Angela – I very much appreciate the thoughtful answers that people have given to me in response to the questionnaire. However, I realize that a complex printed set of questions is perhaps not the best way to gather information from all people, so I’d like to ask BCPs (through Ken) to organize events for just their block, which I can attend. I will share with each group a powerpoint, with some visuals that will help the attendees understand the options. This will allow people to give me better feedback. What do you all think?
Answer – General approval – and Jack will provide a small projector for the powerpoint.
Angela – There are already so many different opinions that of course no one will get exactly what they want in this development. Some people want no buildings at all; some people want as many units as possible. It will be somewhere in the middle.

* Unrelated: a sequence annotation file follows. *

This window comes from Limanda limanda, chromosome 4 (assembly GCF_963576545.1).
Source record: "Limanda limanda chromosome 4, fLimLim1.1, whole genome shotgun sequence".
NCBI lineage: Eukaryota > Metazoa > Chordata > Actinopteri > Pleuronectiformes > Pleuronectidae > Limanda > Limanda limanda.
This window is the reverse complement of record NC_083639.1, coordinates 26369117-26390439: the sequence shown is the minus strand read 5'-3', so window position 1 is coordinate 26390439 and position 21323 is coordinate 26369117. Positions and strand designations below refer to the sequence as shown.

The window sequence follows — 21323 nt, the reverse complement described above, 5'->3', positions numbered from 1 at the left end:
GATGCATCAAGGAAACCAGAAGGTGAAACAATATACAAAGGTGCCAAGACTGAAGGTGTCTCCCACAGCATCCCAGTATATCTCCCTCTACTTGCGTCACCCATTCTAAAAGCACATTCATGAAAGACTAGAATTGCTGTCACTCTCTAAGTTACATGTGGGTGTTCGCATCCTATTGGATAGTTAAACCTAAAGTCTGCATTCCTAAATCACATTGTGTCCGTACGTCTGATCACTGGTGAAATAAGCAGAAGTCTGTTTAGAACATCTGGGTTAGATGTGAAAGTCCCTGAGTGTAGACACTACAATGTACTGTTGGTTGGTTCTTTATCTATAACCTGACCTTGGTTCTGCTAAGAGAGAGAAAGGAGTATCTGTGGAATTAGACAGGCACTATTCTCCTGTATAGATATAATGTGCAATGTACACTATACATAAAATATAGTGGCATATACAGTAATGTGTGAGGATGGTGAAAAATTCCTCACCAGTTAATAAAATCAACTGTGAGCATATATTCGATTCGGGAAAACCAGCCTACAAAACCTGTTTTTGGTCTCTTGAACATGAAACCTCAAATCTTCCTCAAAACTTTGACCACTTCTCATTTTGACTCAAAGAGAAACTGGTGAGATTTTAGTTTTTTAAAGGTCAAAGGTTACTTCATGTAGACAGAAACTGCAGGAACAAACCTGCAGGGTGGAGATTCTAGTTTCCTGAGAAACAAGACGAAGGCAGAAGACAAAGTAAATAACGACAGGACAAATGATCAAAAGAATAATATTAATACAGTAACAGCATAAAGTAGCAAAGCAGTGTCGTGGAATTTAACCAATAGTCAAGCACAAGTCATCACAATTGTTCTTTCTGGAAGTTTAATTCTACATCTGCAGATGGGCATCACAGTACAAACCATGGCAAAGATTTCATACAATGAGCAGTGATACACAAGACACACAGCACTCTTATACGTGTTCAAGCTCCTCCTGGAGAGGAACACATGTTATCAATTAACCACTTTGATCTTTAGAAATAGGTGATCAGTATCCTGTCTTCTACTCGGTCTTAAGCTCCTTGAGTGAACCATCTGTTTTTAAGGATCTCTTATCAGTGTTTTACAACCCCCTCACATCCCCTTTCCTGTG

Becky. We have to be careful about not demonizing those who have different interests and different opinions from our own. People who want single family homes should not demonize those who want high density and vice versa. In San Jose, someone has suggested taxes (Cap and Trade) for those cities who do not “pull their weight” for high density housing. [See: Cap and Trade for low density housing: https://marinpost.org/blog/2017/12/21/cap-trade-taxes-proposed-on-cities-with-single-family-home-zoning]
Neera: At these neighborhood meetings, we don’t get to hear the voices of renters.
Karolyn: This neighborhood, which is one of the few in Palo Alto to provide entry-level homes, should not be lost – not turned into an apartment haven.
Becky: If there’s a topic you are passionate about, you are encouraged to go out on your own, to become informed and active, and to bring back information and suggestions to our group.
Ken: We want to hear everyone’s thoughts. Very important for us to hear everyone’s opinions and to listen to a variety of voices.